7 Ways to Get Money from the Government

Anyone remember this guy?

He’s so wild and crazy!

He was on TV all the time back in the day. He’s quirky, he’s energetic, and I always thought that Matt Lesko was a scam. I mean how can someone be that energetic? And how can someone just get money from the government…

then I grew up…

… and realized the government is huge. And complicated.

And there are a ton of programs out there subsidizing a lot of activities.

There are many layers of “government,” and some of them make money available for certain very specific purposes so let’s look at seven examples:

Unclaimed Money

There’s actually a website that can help you with this, the National Association of Unclaimed Property Administrators.

This isn’t “free” money though, it’s your money. It’s money you are owed but have never claimed.

It could be an unclaimed income tax refund, a tax overpayment, a forgotten safe deposit box or bank account, uncashed checks, or even certain government benefits that you applied for in the past, but never received.

You can check with your state government to see if there are any unclaimed funds waiting for you. Many states have a website dedicated to this purpose. For example, you can search for benefit money that may be owed to you in California at the state government’s Unclaimed Property Search website.

Down Payment Assistance on a Home

To encourage homeownership, many states, counties and some municipalities offer down payment assistance on the purchase of a home. These are typically available in conjunction with FHA mortgages. You are required to make a down payment equal to 3.5% of the purchase price when you apply for an FHA mortgage. But the down payment itself can come from a state agency.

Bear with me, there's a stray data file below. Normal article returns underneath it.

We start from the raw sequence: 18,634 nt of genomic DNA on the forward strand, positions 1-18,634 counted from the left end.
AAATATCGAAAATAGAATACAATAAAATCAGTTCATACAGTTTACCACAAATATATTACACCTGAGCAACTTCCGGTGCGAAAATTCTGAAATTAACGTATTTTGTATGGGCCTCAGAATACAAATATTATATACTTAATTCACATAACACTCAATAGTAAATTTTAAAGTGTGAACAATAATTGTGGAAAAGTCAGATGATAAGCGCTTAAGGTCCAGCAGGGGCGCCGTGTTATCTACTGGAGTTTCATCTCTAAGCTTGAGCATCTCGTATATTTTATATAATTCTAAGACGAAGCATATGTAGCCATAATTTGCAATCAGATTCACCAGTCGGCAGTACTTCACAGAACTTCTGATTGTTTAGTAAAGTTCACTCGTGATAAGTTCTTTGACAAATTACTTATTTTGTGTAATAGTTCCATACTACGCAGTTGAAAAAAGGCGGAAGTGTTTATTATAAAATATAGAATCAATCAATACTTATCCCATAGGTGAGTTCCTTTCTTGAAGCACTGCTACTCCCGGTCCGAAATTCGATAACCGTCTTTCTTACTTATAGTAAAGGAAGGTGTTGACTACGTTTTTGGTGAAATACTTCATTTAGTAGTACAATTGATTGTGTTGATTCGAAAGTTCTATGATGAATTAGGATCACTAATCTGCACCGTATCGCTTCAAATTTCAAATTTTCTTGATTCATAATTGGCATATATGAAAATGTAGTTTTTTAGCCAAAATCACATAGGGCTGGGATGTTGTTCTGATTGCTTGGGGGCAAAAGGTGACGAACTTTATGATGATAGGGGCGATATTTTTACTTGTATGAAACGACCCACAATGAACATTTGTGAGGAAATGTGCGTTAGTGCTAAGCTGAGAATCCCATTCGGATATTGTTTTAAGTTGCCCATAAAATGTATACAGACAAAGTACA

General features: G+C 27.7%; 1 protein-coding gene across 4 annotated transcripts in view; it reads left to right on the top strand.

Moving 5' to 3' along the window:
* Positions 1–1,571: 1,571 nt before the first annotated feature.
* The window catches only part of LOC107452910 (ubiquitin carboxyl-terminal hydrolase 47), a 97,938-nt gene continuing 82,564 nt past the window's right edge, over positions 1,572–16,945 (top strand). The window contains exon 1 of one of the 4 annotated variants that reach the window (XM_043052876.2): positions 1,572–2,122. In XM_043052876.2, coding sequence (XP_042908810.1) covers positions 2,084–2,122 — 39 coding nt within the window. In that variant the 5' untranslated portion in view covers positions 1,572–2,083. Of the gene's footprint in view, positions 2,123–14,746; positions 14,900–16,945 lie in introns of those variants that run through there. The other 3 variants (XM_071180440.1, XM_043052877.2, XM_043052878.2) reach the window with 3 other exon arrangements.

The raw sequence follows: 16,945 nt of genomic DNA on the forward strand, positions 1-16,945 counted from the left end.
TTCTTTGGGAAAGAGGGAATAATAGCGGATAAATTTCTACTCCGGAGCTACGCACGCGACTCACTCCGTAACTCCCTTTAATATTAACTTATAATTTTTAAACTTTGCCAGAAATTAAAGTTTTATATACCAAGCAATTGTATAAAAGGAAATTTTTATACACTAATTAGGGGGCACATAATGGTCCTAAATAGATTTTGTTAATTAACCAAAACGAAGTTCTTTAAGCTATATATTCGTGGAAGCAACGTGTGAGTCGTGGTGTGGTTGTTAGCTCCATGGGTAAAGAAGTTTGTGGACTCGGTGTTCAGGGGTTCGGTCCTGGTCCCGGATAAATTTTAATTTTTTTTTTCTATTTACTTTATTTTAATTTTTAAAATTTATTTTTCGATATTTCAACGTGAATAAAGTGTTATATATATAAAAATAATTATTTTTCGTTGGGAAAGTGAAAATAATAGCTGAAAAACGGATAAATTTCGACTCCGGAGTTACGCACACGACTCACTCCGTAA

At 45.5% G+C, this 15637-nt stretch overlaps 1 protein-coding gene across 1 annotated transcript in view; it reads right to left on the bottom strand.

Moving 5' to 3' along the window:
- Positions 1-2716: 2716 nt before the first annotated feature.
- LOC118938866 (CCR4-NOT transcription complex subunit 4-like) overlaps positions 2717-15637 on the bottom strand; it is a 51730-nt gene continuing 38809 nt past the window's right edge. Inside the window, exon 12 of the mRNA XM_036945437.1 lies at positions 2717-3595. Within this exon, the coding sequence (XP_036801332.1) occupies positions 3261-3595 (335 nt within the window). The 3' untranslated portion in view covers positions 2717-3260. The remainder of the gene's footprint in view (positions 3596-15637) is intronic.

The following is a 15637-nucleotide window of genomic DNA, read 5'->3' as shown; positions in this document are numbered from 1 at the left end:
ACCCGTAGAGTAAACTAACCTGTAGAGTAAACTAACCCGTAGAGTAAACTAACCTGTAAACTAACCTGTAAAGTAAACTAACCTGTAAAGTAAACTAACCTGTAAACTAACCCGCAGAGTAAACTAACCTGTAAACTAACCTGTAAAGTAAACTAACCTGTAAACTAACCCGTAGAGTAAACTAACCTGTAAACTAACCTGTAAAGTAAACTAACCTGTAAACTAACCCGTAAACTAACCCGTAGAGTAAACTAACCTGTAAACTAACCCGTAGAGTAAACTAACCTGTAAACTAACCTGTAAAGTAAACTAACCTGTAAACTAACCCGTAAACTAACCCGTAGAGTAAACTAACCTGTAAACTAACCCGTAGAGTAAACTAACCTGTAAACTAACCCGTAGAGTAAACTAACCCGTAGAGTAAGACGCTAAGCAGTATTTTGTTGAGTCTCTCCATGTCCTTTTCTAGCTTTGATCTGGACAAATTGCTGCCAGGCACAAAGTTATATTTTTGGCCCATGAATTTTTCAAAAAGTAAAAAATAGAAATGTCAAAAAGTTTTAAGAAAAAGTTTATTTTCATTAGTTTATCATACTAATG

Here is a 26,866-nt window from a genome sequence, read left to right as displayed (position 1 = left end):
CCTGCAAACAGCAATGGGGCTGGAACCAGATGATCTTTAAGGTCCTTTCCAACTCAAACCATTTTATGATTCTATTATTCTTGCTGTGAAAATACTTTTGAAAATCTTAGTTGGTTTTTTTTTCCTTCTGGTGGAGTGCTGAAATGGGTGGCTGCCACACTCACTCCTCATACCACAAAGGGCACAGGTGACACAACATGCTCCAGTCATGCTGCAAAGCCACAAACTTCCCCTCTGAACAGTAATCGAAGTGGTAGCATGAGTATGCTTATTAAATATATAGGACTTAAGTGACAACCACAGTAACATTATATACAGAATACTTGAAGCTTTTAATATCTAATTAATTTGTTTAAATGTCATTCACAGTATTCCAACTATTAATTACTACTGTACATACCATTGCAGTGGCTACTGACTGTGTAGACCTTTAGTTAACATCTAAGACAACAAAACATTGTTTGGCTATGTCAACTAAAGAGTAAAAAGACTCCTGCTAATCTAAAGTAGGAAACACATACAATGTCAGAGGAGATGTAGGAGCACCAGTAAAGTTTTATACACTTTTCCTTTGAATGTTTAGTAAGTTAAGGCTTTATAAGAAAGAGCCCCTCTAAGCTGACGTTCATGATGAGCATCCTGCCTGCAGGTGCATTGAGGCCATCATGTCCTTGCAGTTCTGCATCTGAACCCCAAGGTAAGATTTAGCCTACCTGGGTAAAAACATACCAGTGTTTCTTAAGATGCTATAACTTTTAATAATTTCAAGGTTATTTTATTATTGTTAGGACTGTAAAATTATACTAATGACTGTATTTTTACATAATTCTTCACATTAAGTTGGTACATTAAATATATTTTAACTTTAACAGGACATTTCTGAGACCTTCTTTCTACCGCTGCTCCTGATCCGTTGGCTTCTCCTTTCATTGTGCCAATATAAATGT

You can even find out what programs are available in your state by checking the HUD website. For example, in Georgia, you may be eligible for the Georgia Dream Homeownership Program. Check your own state to see what’s available.

The loans are usually available for either first-time homebuyers or for people who have less than the median income in their county of residence. In most situations, the assistance will be in the form of a very low-interest rate loan. But some will offer debt forgiveness after a certain period of time, such as 10 years.

Help Paying Utility Bills

The US Department of Housing and Urban Development (HUD) provides the Low-income Home Energy Assistance Program (LIHEAP). It’s for low-income households who are having difficulty paying their utility bills. This is particularly true of heating bills during the winter months.

To qualify, your household income must be below 150% of the federal poverty level in your area. Programs are also available for the elderly and the disabled. The aid you won’t get generally will cover the entire utility bill, but a large percentage of it.

You can get more information either on the HUD website above, or even through the utility company itself.

SBA Business Loans

If you have a small business, or you’re looking to open one, it can be very difficult to get financing from traditional sources, like banks. The federal government offers loans to businesses through the Small Business Administration (SBA). There are various requirements, and you will have to repay the loan. But it’s a way for new and small businesses to get financing that otherwise won’t be available.